How happy I was when, on July 27, 1958, a little more than 16 years after that tragic moment that left me blind, I was baptized! I had a fresh start and was full of hope and optimism. Now my life had a purpose—to serve my loving heavenly Father. Knowledge of him had set me free from false teachings and had given me the courage to face my blindness and its difficulties with determination and hopefulness. I regularly devoted 75 or more hours a month to preaching the glorious good news to others.
In 1966, I married a man with whom I shared the same goals in life. It seemed that together we would enjoy a happy marriage as we both worked toward increasing our activity in the preaching work. Some months we would devote scores of hours to that lifesaving work. We moved to an isolated area near Livadiá, central Greece. During the years we were there, from 1970 to 1972, despite the oppressive military junta then in power in Greece, we were able to help several people learn Bible truth and become baptized Christians. We were also happy to assist the small congregation of Jehovah’s Witnesses in that area.
In time, however, my husband began to neglect Bible study and attendance at our Christian meetings, and he finally abandoned Bible teachings altogether. This caused a lot of tension in our marriage, which ended in divorce in 1977. I was utterly devastated.
A Happy, Productive Life
At this very low period of my life, Jehovah and his organization again came to the rescue. A loving Christian brother explained that if I let the situation caused by my former husband rob me of joy, then in essence I would be a slave of him. He would be holding the key to my happiness. About this time, an older member of the Christian congregation asked for help to improve her preaching ability. Soon I was fully absorbed in what brought me the greatest joy—engaging in the ministry!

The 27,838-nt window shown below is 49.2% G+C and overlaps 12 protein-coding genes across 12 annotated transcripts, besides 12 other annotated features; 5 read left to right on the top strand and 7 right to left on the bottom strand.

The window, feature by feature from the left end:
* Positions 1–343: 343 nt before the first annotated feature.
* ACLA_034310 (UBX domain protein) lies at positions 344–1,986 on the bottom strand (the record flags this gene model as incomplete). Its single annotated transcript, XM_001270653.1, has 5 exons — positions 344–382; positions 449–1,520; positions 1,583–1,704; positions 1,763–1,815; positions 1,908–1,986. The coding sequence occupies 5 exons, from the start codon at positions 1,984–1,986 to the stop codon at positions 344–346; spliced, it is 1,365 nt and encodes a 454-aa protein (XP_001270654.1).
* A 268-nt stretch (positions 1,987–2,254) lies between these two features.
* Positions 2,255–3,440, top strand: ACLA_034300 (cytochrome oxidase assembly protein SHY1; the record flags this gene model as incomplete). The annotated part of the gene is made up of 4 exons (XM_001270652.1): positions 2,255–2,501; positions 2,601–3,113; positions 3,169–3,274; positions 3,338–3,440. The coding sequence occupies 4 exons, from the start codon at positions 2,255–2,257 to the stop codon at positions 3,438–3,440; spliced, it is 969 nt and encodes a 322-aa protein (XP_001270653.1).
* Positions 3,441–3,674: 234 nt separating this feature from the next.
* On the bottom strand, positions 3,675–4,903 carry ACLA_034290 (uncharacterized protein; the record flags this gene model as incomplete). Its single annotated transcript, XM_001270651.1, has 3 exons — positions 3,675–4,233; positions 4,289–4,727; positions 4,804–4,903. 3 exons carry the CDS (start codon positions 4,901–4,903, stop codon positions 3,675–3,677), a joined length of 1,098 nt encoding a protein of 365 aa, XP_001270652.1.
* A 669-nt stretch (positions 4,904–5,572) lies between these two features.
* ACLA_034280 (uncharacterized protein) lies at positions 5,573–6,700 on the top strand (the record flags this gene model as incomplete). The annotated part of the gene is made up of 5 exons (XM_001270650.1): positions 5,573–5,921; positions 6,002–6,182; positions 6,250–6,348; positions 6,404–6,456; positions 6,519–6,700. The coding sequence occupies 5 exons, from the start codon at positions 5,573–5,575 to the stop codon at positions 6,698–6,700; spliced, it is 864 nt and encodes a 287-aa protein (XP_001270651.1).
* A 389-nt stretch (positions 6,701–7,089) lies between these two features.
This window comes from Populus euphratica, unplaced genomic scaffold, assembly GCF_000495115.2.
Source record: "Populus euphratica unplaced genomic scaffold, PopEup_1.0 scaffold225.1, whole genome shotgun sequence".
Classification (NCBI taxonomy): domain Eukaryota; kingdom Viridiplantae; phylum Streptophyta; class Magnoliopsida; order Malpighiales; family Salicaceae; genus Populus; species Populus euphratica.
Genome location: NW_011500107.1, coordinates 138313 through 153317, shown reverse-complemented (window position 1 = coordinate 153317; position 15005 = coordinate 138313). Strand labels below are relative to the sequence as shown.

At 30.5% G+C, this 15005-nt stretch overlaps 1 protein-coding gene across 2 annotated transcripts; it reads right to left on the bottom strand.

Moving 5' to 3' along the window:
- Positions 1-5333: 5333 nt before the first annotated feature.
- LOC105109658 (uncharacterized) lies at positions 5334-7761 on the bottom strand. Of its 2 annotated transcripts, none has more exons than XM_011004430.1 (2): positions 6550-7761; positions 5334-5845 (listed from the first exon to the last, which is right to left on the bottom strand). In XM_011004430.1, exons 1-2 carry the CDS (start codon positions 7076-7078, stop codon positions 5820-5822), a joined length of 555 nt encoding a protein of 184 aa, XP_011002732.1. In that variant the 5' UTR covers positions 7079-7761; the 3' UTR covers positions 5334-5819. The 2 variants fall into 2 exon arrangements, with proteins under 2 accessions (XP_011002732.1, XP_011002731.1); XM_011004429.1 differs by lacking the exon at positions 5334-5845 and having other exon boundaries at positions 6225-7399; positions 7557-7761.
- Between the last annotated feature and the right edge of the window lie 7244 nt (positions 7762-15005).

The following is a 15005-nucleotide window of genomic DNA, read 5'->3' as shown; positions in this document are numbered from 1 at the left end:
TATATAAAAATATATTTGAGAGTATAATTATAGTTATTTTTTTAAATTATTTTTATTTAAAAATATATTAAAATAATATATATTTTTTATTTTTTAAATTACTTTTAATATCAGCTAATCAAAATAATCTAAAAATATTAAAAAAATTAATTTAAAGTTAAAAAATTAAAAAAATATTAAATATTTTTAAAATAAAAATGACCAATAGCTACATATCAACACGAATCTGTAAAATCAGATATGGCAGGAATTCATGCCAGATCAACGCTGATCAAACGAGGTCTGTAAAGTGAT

Then another Christian offered this suggestion: “You can continue helping in places where you are needed most. You can be a lighthouse used by Jehovah God.” What a thrilling thought! A blind person being “a lighthouse used by Jehovah God”! (Philippians 2:15) Without delay I left Athens and went to live in the village of Amárinthos, in southern Évvoia, an area with very few Bible teachers. With the help of friends there, I was able to have a house built and to care for my needs sufficiently.
So for more than 20 years now, I have been able to devote several months each year to some form of increased preaching activity. With strength from Jehovah, I manage to share in all forms of the ministry, including calling on people at their homes, conducting Bible studies with interested ones, and speaking with people on the streets. Currently, I have the privilege of conducting four Bible studies with persons interested in our Creator. How happy I have been to see three congregations spring up in this area from just a handful of brothers 20 years ago!